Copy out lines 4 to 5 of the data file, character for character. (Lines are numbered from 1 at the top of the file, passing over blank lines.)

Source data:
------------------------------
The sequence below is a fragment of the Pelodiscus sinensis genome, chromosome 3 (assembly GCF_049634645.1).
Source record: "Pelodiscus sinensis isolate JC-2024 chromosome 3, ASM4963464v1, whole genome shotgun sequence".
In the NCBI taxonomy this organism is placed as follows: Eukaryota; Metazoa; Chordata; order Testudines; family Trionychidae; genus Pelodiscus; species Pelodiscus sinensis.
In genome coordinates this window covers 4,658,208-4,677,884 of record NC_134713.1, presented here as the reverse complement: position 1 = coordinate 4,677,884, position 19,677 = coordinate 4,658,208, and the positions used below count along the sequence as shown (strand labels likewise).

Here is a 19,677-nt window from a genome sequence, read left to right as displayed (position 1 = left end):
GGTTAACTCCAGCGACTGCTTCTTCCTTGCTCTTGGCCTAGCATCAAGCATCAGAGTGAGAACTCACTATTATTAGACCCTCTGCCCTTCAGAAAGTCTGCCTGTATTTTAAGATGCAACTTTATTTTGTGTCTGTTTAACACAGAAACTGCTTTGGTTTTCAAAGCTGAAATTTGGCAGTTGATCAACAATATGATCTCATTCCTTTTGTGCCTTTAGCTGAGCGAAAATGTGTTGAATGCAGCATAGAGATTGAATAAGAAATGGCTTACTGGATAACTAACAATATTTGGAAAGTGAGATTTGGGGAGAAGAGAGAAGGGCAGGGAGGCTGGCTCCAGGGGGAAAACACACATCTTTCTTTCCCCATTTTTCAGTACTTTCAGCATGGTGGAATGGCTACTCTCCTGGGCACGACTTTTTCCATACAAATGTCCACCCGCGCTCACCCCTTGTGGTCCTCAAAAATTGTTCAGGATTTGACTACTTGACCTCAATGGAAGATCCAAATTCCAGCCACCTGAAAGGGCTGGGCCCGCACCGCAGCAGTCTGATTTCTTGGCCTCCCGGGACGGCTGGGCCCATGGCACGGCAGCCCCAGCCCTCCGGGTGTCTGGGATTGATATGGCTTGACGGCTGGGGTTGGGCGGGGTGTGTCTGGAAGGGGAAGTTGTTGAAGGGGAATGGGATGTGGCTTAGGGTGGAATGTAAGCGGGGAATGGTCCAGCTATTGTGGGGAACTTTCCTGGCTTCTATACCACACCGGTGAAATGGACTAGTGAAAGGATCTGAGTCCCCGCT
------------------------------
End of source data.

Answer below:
In genome coordinates this window covers 4,658,208-4,677,884 of record NC_134713.1, presented here as the reverse complement: position 1 = coordinate 4,677,884, position 19,677 = coordinate 4,658,208, and the positions used below count along the sequence as shown (strand labels likewise).

Here is a 19,677-nt window from a genome sequence, read left to right as displayed (position 1 = left end):